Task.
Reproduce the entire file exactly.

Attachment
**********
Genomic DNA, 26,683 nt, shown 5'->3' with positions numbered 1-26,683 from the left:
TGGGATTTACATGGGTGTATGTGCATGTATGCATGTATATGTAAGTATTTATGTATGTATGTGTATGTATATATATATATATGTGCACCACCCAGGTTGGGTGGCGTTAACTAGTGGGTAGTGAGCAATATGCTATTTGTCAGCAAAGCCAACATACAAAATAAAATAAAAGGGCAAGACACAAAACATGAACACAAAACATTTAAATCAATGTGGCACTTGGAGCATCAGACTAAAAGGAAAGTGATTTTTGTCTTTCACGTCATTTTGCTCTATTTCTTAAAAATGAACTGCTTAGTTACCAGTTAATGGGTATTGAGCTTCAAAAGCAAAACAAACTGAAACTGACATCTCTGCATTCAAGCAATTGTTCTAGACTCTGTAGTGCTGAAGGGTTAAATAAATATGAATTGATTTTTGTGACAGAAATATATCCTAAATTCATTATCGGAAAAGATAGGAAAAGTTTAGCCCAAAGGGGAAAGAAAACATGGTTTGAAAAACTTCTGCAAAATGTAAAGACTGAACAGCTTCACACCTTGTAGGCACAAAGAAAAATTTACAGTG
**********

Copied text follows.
Genomic DNA, 26,683 nt, shown 5'->3' with positions numbered 1-26,683 from the left:
TGGGATTTACATGGGTGTATGTGCATGTATGCATGTATATGTAAGTATTTATGTATGTATGTGTATGTATATATATATATATGTGCACCACCCAGGTTGGGTGGCGTTAACTAGTGGGTAGTGAGCAATATGCTATTTGTCAGCAAAGCCAACATACAAAATAAAATAAAAGGGCAAGACACAAAACATGAACACAAAACATTTAAATCAATGTGGCACTTGGAGCATCAGACTAAAAGGAAAGTGATTTTTGTCTTTCACGTCATTTTGCTCTATTTCTTAAAAATGAACTGCTTAGTTACCAGTTAATGGGTATTGAGCTTCAAAAGCAAAACAAACTGAAACTGACATCTCTGCATTCAAGCAATTGTTCTAGACTCTGTAGTGCTGAAGGGTTAAATAAATATGAATTGATTTTTGTGACAGAAATATATCCTAAATTCATTATCGGAAAAGATAGGAAAAGTTTAGCCCAAAGGGGAAAGAAAACATGGTTTGAAAAACTTCTGCAAAATGTAAAGACTGAACAGCTTCACACCTTGTAGGCACAAAGAAAAATTTACAGTG